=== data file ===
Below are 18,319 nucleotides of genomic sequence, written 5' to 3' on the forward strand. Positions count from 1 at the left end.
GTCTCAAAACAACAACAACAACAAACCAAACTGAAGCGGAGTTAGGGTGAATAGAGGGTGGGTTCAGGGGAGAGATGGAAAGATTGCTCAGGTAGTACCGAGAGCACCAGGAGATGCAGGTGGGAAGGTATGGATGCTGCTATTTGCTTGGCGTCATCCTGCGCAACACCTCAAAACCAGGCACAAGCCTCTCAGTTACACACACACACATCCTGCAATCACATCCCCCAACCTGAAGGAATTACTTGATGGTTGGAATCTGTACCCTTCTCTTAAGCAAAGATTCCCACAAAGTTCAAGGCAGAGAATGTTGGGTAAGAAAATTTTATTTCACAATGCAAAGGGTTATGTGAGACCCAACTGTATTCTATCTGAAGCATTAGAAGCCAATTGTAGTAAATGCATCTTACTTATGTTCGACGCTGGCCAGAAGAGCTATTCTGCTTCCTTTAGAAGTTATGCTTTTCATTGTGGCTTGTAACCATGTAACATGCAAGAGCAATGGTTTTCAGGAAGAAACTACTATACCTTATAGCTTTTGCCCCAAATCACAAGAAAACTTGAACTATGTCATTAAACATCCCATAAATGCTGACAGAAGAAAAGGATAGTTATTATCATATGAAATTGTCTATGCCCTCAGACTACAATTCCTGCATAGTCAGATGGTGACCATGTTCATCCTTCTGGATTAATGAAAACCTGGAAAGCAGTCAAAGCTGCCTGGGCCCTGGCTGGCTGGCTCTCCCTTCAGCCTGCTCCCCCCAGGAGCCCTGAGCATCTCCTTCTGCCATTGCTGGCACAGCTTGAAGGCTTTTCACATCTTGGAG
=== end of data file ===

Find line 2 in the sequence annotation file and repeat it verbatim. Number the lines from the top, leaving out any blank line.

GTCTCAAAACAACAACAACAACAAACCAAACTGAAGCGGAGTTAGGGTGAATAGAGGGTGGGTTCAGGGGAGAGATGGAAAGATTGCTCAGGTAGTACCGAGAGCACCAGGAGATGCAGGTGGGAAGGTATGGATGCTGCTATTTGCTTGGCGTCATCCTGCGCAACACCTCAAAACCAGGCACAAGCCTCTCAGTTACACACACACACATCCTGCAATCACATCCCCCAACCTGAAGGAATTACTTGATGGTTGGAATCTGTACCCTTCTCTTAAGCAAAGATTCCCACAAAGTTCAAGGCAGAGAATGTTGGGTAAGAAAATTTTATTTCACAATGCAAAGGGTTATGTGAGACCCAACTGTATTCTATCTGAAGCATTAGAAGCCAATTGTAGTAAATGCATCTTACTTATGTTCGACGCTGGCCAGAAGAGCTATTCTGCTTCCTTTAGAAGTTATGCTTTTCATTGTGGCTTGTAACCATGTAACATGCAAGAGCAATGGTTTTCAGGAAGAAACTACTATACCTTATAGCTTTTGCCCCAAATCACAAGAAAACTTGAACTATGTCATTAAACATCCCATAAATGCTGACAGAAGAAAAGGATAGTTATTATCATATGAAATTGTCTATGCCCTCAGACTACAATTCCTGCATAGTCAGATGGTGACCATGTTCATCCTTCTGGATTAATGAAAACCTGGAAAGCAGTCAAAGCTGCCTGGGCCCTGGCTGGCTGGCTCTCCCTTCAGCCTGCTCCCCCCAGGAGCCCTGAGCATCTCCTTCTGCCATTGCTGGCACAGCTTGAAGGCTTTTCACATCTTGGAG